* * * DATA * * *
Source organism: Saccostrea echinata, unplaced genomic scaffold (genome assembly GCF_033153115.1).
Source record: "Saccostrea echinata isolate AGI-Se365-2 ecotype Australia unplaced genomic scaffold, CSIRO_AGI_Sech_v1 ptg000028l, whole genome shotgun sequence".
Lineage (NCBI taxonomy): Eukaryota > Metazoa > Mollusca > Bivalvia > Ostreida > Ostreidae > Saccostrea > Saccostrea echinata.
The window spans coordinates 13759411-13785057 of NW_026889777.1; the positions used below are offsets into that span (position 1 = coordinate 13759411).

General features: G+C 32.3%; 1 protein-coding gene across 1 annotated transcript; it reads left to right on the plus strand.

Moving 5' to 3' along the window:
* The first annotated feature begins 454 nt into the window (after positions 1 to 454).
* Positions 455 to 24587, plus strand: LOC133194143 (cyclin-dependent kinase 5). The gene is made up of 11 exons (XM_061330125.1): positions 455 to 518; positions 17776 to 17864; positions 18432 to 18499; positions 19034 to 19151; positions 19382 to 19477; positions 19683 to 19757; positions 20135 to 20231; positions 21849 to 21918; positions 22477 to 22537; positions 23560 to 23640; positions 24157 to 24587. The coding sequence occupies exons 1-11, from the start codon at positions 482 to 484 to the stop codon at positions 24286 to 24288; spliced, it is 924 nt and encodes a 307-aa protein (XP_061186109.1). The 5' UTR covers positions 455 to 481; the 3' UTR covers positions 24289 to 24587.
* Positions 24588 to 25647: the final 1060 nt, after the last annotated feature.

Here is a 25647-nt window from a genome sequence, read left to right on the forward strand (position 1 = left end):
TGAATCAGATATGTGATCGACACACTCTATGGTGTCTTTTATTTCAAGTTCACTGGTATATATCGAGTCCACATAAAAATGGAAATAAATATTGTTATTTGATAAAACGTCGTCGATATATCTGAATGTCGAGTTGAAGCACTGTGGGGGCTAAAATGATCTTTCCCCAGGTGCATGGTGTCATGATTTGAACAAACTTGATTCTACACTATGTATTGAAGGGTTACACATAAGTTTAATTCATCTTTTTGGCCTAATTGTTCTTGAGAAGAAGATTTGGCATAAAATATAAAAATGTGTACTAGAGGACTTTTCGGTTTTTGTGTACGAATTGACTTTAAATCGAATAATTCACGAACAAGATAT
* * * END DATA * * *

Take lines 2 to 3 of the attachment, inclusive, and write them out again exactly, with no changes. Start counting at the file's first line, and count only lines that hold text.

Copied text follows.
Source record: "Saccostrea echinata isolate AGI-Se365-2 ecotype Australia unplaced genomic scaffold, CSIRO_AGI_Sech_v1 ptg000028l, whole genome shotgun sequence".
Lineage (NCBI taxonomy): Eukaryota > Metazoa > Mollusca > Bivalvia > Ostreida > Ostreidae > Saccostrea > Saccostrea echinata.